Mother’s Day On Lock-down

Happy Mother’s Day everyone! What can I say? I’m sure we’ve all heard most of the ways to describe life during a pandemic. “It’s trying, it’s boring, it’s lonely, and many are out of work, it’s sad, it’s maybe not so bad”, (for some). For others, pretty bad. But in a lot of ways, it’s just weird. It’s weird that instead of meeting family and or friends for Mother’s day for brunch at a favorite restaurant, (mine being The BlueBee Cafe in Delhi NY.) Or bringing flowers to the moms in our lives, then going on a family hike, we’re “visiting” through online platforms. And really, that’s a lot better than people had it during the last pandemic, or how it’s depicted in most apocalyptic shows or movies.

But, it’s still weird. And again, that’s how it is for some, and for others, so much worse.

For the most part, I have been doing OK, I am blessed to have my youngest and her boyfriend living with me. We get along well, and look out for each other. We’ve continued our daily walks and that has been a big part of keeping our sanity. But after one really nice warm day in our area, we got hit with cold and three inches of snow. And although the snow didn’t last, it was a crappy day, and left behind the vicious cold. It only took that one day for my body to decide it was going to acclimate to the warm weather, so now, this feels worse than before, and I crave warm, sunny days. (Although , I tend to get more work done when it’s not so nice out.)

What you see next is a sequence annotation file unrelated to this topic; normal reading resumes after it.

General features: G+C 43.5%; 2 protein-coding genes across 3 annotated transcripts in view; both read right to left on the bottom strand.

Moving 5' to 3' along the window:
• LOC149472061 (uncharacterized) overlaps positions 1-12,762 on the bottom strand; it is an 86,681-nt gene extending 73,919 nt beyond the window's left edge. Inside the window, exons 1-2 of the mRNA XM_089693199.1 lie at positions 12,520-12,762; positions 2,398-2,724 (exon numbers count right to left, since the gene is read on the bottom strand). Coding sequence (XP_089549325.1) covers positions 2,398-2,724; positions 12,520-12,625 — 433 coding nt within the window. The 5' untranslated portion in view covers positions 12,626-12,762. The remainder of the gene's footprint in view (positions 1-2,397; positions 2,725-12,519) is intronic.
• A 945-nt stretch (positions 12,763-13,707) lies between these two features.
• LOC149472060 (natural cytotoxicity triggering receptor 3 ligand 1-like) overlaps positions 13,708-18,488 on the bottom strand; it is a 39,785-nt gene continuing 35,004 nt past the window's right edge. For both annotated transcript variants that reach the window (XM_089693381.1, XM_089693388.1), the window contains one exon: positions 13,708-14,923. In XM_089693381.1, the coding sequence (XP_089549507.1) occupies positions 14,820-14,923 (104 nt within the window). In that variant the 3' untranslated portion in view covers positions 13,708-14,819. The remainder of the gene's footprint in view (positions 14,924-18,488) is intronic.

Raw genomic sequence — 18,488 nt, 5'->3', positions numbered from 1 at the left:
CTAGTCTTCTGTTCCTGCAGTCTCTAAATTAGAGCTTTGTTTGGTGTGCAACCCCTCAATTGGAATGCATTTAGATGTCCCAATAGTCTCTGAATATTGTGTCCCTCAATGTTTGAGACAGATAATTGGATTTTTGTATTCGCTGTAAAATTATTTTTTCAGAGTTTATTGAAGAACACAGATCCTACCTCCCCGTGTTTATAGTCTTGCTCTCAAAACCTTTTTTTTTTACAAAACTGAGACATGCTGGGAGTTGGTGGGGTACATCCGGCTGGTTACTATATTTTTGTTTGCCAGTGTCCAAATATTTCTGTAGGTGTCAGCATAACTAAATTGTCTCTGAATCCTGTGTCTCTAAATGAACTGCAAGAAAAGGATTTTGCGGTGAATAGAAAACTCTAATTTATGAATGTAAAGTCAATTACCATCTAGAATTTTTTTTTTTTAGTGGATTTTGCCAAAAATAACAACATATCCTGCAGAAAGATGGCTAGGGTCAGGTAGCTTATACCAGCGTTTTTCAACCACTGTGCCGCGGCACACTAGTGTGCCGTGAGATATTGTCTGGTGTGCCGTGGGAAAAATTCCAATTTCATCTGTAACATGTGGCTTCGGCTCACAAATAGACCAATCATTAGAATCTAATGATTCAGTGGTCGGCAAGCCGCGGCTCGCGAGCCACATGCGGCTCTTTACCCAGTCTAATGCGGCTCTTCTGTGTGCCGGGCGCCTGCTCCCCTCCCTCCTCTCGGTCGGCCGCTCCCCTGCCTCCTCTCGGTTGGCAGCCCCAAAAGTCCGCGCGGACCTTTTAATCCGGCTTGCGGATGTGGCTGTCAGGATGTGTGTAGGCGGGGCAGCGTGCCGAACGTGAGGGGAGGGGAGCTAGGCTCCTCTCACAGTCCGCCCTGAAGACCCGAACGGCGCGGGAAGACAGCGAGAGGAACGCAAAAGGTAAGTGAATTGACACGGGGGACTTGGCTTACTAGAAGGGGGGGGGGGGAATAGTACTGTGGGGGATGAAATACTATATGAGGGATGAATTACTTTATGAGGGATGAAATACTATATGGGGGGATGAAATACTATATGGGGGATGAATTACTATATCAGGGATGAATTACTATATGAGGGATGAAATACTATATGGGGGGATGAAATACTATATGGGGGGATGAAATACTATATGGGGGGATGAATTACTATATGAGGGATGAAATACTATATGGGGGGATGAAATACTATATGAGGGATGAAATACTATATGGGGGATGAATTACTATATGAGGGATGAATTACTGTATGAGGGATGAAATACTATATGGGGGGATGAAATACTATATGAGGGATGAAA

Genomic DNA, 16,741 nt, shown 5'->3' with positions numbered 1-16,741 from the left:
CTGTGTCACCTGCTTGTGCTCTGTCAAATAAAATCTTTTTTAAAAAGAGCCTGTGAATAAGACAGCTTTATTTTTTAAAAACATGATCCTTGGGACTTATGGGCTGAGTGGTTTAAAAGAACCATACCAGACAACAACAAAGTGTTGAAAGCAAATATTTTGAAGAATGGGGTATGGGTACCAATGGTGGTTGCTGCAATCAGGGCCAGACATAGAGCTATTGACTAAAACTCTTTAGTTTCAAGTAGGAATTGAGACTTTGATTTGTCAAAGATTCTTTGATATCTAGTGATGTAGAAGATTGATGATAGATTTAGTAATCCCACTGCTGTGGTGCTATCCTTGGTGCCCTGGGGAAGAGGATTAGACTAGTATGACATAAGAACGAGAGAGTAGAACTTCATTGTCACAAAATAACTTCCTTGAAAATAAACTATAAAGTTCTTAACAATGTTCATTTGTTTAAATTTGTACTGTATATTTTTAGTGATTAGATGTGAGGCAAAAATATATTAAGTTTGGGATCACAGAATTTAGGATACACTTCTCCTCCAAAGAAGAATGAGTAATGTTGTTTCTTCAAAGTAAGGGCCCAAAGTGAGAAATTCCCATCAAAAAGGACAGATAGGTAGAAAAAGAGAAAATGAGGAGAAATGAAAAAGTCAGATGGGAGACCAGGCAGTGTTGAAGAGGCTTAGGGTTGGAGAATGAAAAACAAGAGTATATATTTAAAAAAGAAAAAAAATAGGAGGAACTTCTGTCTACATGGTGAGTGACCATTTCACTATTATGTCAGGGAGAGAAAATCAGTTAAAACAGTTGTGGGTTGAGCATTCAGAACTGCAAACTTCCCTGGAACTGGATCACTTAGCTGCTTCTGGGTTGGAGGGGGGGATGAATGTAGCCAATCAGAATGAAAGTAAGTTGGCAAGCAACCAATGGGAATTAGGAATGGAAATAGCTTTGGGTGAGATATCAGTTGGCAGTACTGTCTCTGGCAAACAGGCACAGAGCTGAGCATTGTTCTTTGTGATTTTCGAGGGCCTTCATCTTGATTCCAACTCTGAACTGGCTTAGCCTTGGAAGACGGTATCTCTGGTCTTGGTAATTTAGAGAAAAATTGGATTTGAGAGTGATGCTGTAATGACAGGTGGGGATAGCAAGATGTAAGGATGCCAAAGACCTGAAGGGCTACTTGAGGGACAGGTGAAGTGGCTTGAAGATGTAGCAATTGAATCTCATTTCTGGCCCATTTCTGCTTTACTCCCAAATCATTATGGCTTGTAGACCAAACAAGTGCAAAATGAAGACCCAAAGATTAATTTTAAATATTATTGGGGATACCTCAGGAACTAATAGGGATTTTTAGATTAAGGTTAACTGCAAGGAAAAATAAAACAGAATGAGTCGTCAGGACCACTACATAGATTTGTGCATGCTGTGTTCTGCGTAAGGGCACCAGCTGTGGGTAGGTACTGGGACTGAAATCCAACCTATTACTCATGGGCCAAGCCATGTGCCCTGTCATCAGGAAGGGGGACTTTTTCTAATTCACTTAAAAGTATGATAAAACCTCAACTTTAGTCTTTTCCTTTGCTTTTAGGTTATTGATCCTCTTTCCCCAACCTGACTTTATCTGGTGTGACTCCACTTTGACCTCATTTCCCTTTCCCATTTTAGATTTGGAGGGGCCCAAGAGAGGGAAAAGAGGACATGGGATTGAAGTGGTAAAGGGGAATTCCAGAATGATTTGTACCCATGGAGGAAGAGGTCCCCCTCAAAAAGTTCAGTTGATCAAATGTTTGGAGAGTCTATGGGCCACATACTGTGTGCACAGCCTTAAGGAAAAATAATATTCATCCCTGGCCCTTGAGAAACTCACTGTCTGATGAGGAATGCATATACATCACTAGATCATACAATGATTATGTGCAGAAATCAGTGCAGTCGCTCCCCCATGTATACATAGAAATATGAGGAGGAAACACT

Now, to be honest there is a general feeling of malaise. None of us have slept well, and we’re all feeling really lazy, and disinclined to brave the windy cold. I think we may all bundle up and face it, but right now, the prevailing feeling is almost as bleak as the vista. Or just the opposite the need to “get out” is stronger, just not a pleasant thought. The kids have decided to go to the little town where he grew up, to wander around in the blustery cold. I look forward to warmer days and long hikes in balmy winds. Days when we can all venture out safely again. And even days when we will still be wearing masks. But for today, I am left here to my devises, thinking about those days that I know will come, and I’m good with that, I can wait.

I suspect that is how a lot of people are feeling today. Despite all the adds telling us to “stay connected”, there are times when we’re just not feeling it when it comes to “popping in” online. On top of that, I had just written some (what I considered) golden prose, only to have it all disappear on me. I use a laptop, and I type in the style of back in the day, having been taught in school on clumsy old school typewriters. Picture huge white typewriters, all in varying degrees of disrepair. (Which I don’t miss.) The problem is that typing in this way on a laptop, I don’t know, it seems that my thumbs hover, and wham, out of nowhere, everything will vanish. Just when I was cruising along like a virtual writing dervish. Maybe it’s for the best, as it was veering toward the melancholy, and I had only planned to post some photos of art that I’ve done over the last week or so. A little cheer for everyone. Very random stuff. Like say, a gorilla.